Researchers, led by investigators at the Schepens Eye Research Institute of Massachusetts Eye and Ear, and the Department of Ophthalmology, Harvard Medical School, Boston, have shown that recently developed gene editing technology is capable of depleting VEGF2 expression demonstrating a potential therapeutic approach to retinal angiogenesis. The technology, commonly referred to as CRISPR / Cas 9, was delivered to cell models using viral vectors where it achieved complete blockage of VEGF-induced activation of Akt (an intrinsic marker of angiogenesis), and the halting of the proliferation, migration and tube formation of primary human retinal microvascular endothelial cells. As angiogenesis is a feature of many disorders including neo-vascular age-related macular degeneration (ARMD), proliferative diabetic retinopathy, and tumor growth and metastasis, the technology may hold significant potential as a future therapeutic approach.
CRISPR / Cas-9 technology, formally referred to as “clustered regularly interspaced short palindromic repeats”, originally emerged from research into prokaryotic immune defence systems. Repetitive sequences isolated from a number of prokaryotic and archaebacteria, first identified in 1987 by Yoshizumi Ishino and Atsuo Nakata, found an unusual set of 29 nucleotide repeats interspersed with five intervening 32 nucleotide sequences, seemingly without any discernible function. Over a period of 10+ years, as increasing numbers of DNA sequences were deposited in the public databases, similarly structured repeat sequences were reported from several different bacterial and archael strains. Independent research showed that the spacer sequences separating the direct repeats appeared to have a phage associated origin and that viruses were unable to infect cells that carried spacer sequences corresponding to their own genomes. In essence, the system as a whole appeared to represent an un-expected and sophisticated immune system for prokaryotes, essentially a new mechanism that provided an immune memory of previous phage infections and facilitated rapid clearing of subsequent phage invasions that had previously infected the cell. Researchers were quick to adapt such primordial sequences by modifying transcripts to essentially turn off selected genes using short guide sequences to the gene of interest. To date, significant venture capital has been invested in the technology now being employed for multiple industrial applications.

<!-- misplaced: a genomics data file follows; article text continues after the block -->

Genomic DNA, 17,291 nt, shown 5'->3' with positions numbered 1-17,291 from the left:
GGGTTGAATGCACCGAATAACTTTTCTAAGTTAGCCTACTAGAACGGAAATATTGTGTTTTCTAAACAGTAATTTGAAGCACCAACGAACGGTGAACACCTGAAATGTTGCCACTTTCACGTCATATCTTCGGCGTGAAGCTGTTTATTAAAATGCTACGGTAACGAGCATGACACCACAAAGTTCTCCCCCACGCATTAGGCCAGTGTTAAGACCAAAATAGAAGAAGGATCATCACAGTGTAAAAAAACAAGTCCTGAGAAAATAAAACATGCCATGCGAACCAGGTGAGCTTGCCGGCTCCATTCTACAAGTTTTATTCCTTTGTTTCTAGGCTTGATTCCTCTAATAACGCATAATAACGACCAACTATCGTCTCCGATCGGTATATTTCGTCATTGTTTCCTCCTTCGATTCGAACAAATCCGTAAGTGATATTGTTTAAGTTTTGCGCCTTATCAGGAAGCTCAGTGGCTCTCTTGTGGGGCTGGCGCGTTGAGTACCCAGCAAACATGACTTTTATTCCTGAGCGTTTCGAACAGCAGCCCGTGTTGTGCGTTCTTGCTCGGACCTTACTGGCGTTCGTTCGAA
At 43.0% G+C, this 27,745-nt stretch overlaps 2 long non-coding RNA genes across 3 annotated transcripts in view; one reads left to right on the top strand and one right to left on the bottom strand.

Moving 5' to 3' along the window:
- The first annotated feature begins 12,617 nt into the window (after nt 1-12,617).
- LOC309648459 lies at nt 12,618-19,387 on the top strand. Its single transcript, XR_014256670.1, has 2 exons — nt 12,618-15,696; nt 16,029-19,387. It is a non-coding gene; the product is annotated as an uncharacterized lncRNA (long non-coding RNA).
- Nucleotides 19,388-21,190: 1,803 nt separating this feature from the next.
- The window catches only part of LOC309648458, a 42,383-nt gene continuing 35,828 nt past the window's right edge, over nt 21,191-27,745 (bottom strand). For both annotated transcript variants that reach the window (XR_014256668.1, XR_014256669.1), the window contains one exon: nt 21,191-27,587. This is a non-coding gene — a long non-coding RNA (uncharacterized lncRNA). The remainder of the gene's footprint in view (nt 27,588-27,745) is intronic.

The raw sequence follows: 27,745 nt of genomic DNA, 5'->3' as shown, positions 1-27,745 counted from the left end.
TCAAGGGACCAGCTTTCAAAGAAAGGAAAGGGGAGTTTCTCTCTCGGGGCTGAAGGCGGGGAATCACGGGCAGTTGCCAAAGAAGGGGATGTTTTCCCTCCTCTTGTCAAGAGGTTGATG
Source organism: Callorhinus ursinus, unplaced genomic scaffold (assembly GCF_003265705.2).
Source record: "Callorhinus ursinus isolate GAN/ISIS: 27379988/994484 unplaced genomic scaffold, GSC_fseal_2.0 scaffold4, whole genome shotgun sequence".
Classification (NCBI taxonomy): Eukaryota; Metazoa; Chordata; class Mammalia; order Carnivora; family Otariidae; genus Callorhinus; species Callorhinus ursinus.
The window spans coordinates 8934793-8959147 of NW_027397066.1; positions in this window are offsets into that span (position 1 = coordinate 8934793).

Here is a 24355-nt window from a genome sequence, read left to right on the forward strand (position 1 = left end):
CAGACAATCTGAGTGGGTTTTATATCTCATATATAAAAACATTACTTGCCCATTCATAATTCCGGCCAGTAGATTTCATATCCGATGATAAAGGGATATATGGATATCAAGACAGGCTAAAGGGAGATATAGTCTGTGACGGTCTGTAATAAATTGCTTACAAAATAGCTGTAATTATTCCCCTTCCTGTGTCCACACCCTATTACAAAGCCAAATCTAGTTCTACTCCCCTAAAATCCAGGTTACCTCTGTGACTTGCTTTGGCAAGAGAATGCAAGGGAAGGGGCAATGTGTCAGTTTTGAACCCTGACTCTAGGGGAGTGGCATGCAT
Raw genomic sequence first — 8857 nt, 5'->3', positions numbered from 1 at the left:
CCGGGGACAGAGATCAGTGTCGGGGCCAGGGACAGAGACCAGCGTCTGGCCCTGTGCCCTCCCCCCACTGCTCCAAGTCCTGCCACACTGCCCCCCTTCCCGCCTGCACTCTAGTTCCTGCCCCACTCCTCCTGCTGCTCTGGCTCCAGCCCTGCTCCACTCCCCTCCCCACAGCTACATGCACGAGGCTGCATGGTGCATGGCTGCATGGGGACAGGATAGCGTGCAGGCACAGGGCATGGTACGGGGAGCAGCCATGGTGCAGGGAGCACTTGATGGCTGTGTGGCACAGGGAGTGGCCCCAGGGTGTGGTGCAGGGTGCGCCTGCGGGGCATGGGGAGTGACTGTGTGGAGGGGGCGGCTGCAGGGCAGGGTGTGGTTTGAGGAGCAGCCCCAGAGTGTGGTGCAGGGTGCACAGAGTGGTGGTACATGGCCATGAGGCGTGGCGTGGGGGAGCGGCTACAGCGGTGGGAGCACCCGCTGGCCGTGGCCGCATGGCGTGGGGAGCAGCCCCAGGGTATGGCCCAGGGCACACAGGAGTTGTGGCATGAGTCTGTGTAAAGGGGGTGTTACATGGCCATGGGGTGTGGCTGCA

Returning to angiogenesis, VEGF production, and in particular the VEGF2 receptor, is known to mediate the majority of the blood vessel growth associated with proliferative diabetic retinopathy and neo-vascular ARMD. A modified CRISPR / Cas 9 system using an endothelial specific gene promoter (ICAM2) with VEGF2 guide sequences was cloned into an AAV delivery system and used to infect primary human retinal microvascular endothelial cells. Expression of the CRISPR / Cas 9 system almost completely blocked Akt activation and halted tube formation, both of which represent key steps in physiological angiogenesis in vivo. As highlighted by the researchers, while current “anti-VEGF agents can reduce angiogenesis and vascular leakage, therapeutic challenges remain, including the need for chronic treatment and the fact that a significant number of patients do not respond. Gene therapy targeting genomic VEGFR2 in vascular ECs, using AAV-CRIPSR/Cas9, may provide a potential novel alternative approach.”